Clinical features of cases of seroconversion of anti-glutamic acid decarboxylase antibody during the clinical course of type 2 diabetes: a nationwide survey in Japan
- 197 Downloads
The pathogenesis of type 1 diabetes is different from that of type 2 diabetes, and anti-glutamic acid decarboxylase antibody (GADA) helps to diagnose autoimmune type 1 diabetes. Some studies reported that GADA seroconversion occurs during the clinical course of type 2 diabetes, leading to development of “type 1 on type 2 diabetes”. To clarify the clinical characteristics and triggers of GADA seroconversion, we performed a nationwide questionnaire survey for clinical cases identified by literature search, and obtained information on 38 cases (24 with insulin therapy and 14 without it). The diabetes duration up to determination of GADA seroconversion was significantly longer in the group with insulin therapy than that without it. This finding was particularly noted in insulin-treated non-obese patients with lower serum C-peptide levels. In these patients, insulin therapy could have masked sudden increases in plasma glucose and HbA1c levels, possibly leading to delayed determination of GADA seroconversion. In non-obese patients without insulin therapy, an abrupt rise in the plasma glucose and HbA1c levels was observed at immediately before the determination, a finding which may help to predict GADA seroconversion. From the results of the present survey, we could not determine apparent triggers of GADA seroconversion. Thus, physicians may need to consider the possibility of concurrent type 1 diabetes during the therapeutic course of type 2 diabetes; GADA measurement should be considered when non-obese type 2 diabetic patients not receiving insulin therapy experience unexpected abrupt hyperglycemia and when those receiving insulin therapy show low serum C-peptide levels.
KeywordsAnti-glutamic acid decarboxylase antibody Seroconversion Type 1 on type 2 diabetes
In addition to the authors, the following doctors (affiliations at the time) assisted in conducting the present nationwide survey, for which we are extremely grateful: Drs. T. Asano (Saitama Medical Center, Jichi Medical University), F. Egashira (Nihon University Hospital), H. Fujita (Tama-Hokubu Medical Center), M. Go (Seikeikai Hospital), S. Hasegawa (National Hospital Organization Kyoto Medical Center), M. Higa (Saiseikai Yokohamashi Tobu Hospital), Y. Itoh (Meinan Hospital), Y. Itoh (Shimane Prefectural Central Hospital), H. Kanno, J. Miura (Tokyo Women’s Medical University Hospital), T. Kawai (Keio University Hospital), J. Morimoto (Japan Community Health care Organization, Saitama Medical Center), R. Nagase (Okayama Rosai Hospital), K. Nagayama (Hamamatsu Medical Center), Y. Nakajima (Nippon Medical School Hospital), Y. Nakamura (Kawanishi City Hospital), M. Ogimoto (Chihaya Hospital), M. Ogura (Kyoto University Hospital), T. Okumura (Tokyo Medical University Hospital), F. Sawano (Hiroshima Red Cross Hospital & Atomic-bomb Survivors Hospital), Y. Sekiguchi (Ome Municipal General Hospital), Y. Shintani (Tokushima Red Cross Hospital), K. Takeda (Yamaguchi University Hospital) and T. Uto (Kagoshima City Hospital).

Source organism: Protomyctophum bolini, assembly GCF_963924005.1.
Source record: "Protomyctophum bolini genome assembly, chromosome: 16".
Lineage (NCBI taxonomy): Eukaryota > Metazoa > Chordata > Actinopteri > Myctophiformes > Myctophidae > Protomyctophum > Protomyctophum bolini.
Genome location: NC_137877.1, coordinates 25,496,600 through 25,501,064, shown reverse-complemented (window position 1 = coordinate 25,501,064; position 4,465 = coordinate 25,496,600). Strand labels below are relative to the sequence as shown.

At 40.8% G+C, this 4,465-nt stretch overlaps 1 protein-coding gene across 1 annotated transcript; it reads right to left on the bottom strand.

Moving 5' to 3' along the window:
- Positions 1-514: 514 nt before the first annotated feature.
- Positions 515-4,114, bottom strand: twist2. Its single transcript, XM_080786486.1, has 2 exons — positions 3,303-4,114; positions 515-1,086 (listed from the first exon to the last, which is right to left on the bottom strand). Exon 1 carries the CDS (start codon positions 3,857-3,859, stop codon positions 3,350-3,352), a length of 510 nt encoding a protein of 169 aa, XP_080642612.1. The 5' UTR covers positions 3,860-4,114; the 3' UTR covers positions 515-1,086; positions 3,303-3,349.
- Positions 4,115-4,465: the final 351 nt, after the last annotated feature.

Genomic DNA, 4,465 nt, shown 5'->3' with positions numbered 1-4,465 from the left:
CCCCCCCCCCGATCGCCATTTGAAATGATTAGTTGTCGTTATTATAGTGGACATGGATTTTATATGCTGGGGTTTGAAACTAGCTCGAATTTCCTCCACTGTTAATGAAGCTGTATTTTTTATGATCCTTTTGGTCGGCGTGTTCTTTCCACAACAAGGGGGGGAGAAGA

Compliance with ethical standards
Conflict of interest
Author HI received scholarship grants from Sumitomo Dainippon Pharma Co., Ltd, Ono Pharmaceutical Co., LTD., Otsuka Pharmaceutical Co., Ltd., Boehringer Ingelhaim Japan, Inc., Daiichi Sankyo Co., Ltd., Sanwa Kagaku Kenkyusho Co., Ltd., Astellas Pharma Inc., Mitsubishi Tanabe Pharma Corporation, Johnson & Johnson K.K. Author HI received honoraria for lectures from Novo Nordisk Pharma Ltd., Sumitomo Dainippon Pharma Co., Ltd, Kowa Co., Ltd., Astellas Pharma Inc., Eli Lilly Japan K.K. Author AI received a clinical research grant from Mochida Pharmaceutical Co., Ltd. Author AI received scholarship grants from Daiichi Sankyo Company Ltd., Astellas Pharma Inc., Sanofi K.K., Teijin Pharma Ltd., Takeda Pharmaceutical Co. Ltd., AstraZeneca K.K. Author YK received scholarship grants from Sumitomo Dainippon Pharma Co., Ltd, Ono Pharmaceutical Co., LTD., Otsuka Pharmaceutical Co., Ltd., Boehringer Ingelhaim Japan, Inc., Daiichi Sankyo Co., Ltd., Sanwa Kagaku Kenkyusho Co., Ltd., Astellas Pharma Inc., Mitsubishi Tanabe Pharma Corporation, Johnson & Johnson K.K. Author TH received a scholarship grant from Astellas Pharma Inc. Authors YO, AS, TA, TF, HK, EK, JM, HO, KT, ST, YU, HY, KY, and TK declare that they have no conflict of interest.
All procedures followed were in accordance with the ethical standards of the responsible committee on human experimentation (institutional and national) and with the Helsinki Declaration of 1964 and later versions. Informed consent or substitute for it was obtained from all patients for being included in the study.
- 6.Kawasaki E, Maruyama T, Imagawa A, et al. Proposal of diagnostic criteria for acute-onset type 1 diabetes mellitus (2012) Report of the Committee of the Japan Diabetes Society on the Research of Fulminant and Acute-onset. J Japan Diab Soc. 2013;56:584–9.Google Scholar
- 7.Tanaka S, Ohmori M, Awata T, et al. Diagnostic criteria for slowly progressive insulin-dependent (Type 1) diabetes mellitus (SPIDDM) (2012) Report by the Committee on Slowly Progressive Insulin-dependent (Type 1) Diabetes Mellitus of the Japan Diabetes Society. J Japan Diab Soc. 2013;56:590–7.Google Scholar
- 11.Tanaka S, Awata T, Shimada A, et al. Clinical characteristics of slowly progressive insulin-dependent (type 1) diabetes mellitus (SPIDDM): 1st Subcommittee Report on SPIDDM, Committee on Type 1 Diabetes, Japan Diabetes Society. J Japan Diab Soc. 2011;54:65–75.Google Scholar
- 14.Kasuga A, Maruyama T, Morimoto J, et al. Cutoff GAD 65 antibody titer to predict insulin-requirement in diabetic patients with non-insulin-dependent diabetes mellitus. J Japan Diab Soc. 2000;43:935–40.Google Scholar